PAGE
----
CNIL fines SERGIC 400,000 EUR (web site vulnerability)

Very interesting case, that needs some closer analysis.

The fine is about 0.9% of SERGIC’s annual turnover in 2017.

During the on-line audit of September 7, 2018, CNIL agents retrieved files accessible from URLs composed as follows:
https: //www.crm.sergic .com / documents / upload / eresa / X.pdf
– where by changing X you could access another persons’s file.

SERGIC tries to argue that they shouldn’t have done that, etc.. – to no avail. CNIL observes that exploiting vulnerability does not require any particular technical expertise in computer science. CNIL also consider that the use of a script does not require any advanced skills to exploit this vulnerability.

(Should be good week-end reading.)

France/CNIL – Data breach – The French Conseil d’Etat lowers the amount of a fine imposed by the French Data Protection Authority

In a decision dated 17 April 2019, the Conseil d’Etat (the Supreme Administrative Court) confirmed a decision of sanction issued by the French Data Protection Authority (the CNIL) but reduced the amount of the sanction from €250,000 to €200,000.

This decision gives precious guidance: in case of a data breach, the implementation of corrective measures is an argument to obtain a reduction of a fine in case of further prosecution by the CNIL.

CNIL sanctions DARTY (100,000 Euro)

Interesting case – data breach due to ticket ID enumeration in a standard software URL (developed by a service provider) – CNIL sanctions data controller.

  • CNIL was informed in February 2017 of a security vulnerability in the URL, which would have allowed access to several thousand customer data of the company DARTY.
  • Online check by CNIL in March 2017 reveals security vulnerability in ,  a form allowing the company’s customers to submit a service request after-sale. Once the form has been filled in with an e-mail address and a password, a hypertext link corresponding to the registration number of the request allowed access to its follow-up. The identifier (ticket number) was contained in the URL as follows: XXX.
    By changing the ID number in this URL, an attacker would be able to access customer service request forms completed by other customers.
  • 912,938 files were potentially accessible. During the inspection,  7,417 of them  were downloaded for sampling. It was found that personal data of customers were accessible on cards, such as their surname, first name, postal address, e-mail address and their orders.At the end of the audit, the delegation contacted the company to inform it of the existence of this personal data breach.
  • On premise inspection by CNIL revealed that support form was developed by a service provider.
  • Controller should have checked access controls and tested for vulnerabilities.





[UK/India] – Health Company Fined by UK’s ICO

  • Subcontractor based in India to process sensitive personal data without adequate data processing / data transfer grounds
  • Lack of contractual definition of adequate technical and organisational measures in India
  • Sensitive personal data (with high severity) sent via unencrypted email
  • Sensitive personal data on  FTP server without restricted access controls
  • Patient found his/her data via Internet search

(from 2015) Rethinking Personal Data Breaches (EU)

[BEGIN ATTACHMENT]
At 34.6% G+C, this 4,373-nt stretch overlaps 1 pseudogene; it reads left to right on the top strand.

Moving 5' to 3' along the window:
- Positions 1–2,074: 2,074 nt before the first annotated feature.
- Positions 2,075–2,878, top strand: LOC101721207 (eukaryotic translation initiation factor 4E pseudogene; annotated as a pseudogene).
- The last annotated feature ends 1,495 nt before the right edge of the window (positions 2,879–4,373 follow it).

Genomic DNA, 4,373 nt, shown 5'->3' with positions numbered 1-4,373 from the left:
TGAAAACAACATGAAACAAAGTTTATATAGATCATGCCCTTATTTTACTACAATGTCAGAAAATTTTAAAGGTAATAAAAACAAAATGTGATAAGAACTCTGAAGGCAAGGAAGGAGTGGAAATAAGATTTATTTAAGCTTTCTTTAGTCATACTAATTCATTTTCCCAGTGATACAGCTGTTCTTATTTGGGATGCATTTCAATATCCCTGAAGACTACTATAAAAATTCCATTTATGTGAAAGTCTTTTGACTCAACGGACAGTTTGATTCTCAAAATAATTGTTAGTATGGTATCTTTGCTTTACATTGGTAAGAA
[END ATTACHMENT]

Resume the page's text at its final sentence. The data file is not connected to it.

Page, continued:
So as the world stands still – and waits for GDPR to pass the European Parliament vote in a few days, and just before we are all hit by a wave of audit/certification/consulting firms selling their services – here’s a quick look at Personal Data Breaches.

According to Opinion 03/2014 of the Article 29 Working Party – which back in the days was just an opinion, but now gets quite a bit more muscle:

Most people think of a data breach as an event in which data is accessed by an authorized person, resold on the darknet, made public by some creant, etc..

The Article 29 Working Party took a much more holistic view – and includes loss of integrity and timely accessibility along with the loss of confidentiality.

Opinion 03/2014 gives examples of data breaches, and walks the reader through accessing the impact.  While the GDPR will provide us with more details and requirements (e.g. to notify within 72 hours), the Opinion does a good job illustrating the underlying thinking.

So quoting from the Opinion:

Case 1: Four laptop computers were stolen from a “Children’s Healthcare Institute”; they stored sensitive health and social welfare data as well as other personal data concerning 2050 children.

  • Potential consequences and adverse effects of the confidentiality breach:
    The first impact is a breach of medical secrecy: the database contains intimate medical information on the children which are available to unauthorized people. [..]
  • Potential consequences and adverse effects of the availability breach: 
    It may disturb the continuity of children’s treatment leading to aggravation of the disease or a relapse. [..]
  • Potential consequences and adverse effects of the integrity breach:
    The lost data may affect the integrity of the medical records and disrupt the treatments of the children. For example, if only an old back-up of the medical records exists, all changes to the data that were made on the stolen computers will be lost, leading to corruption of the integrity of the data. The use of medical records that are not up-to-date may disrupt the continuity of children’s treatments leading to aggravation of the disease or a relapse. [..]

So the overall paradigm is a bit different than elsewhere. – It will be interesting to see how many changes were made last minute to the GDPR, but assessments like the one above should be common place in 2018 and beyond.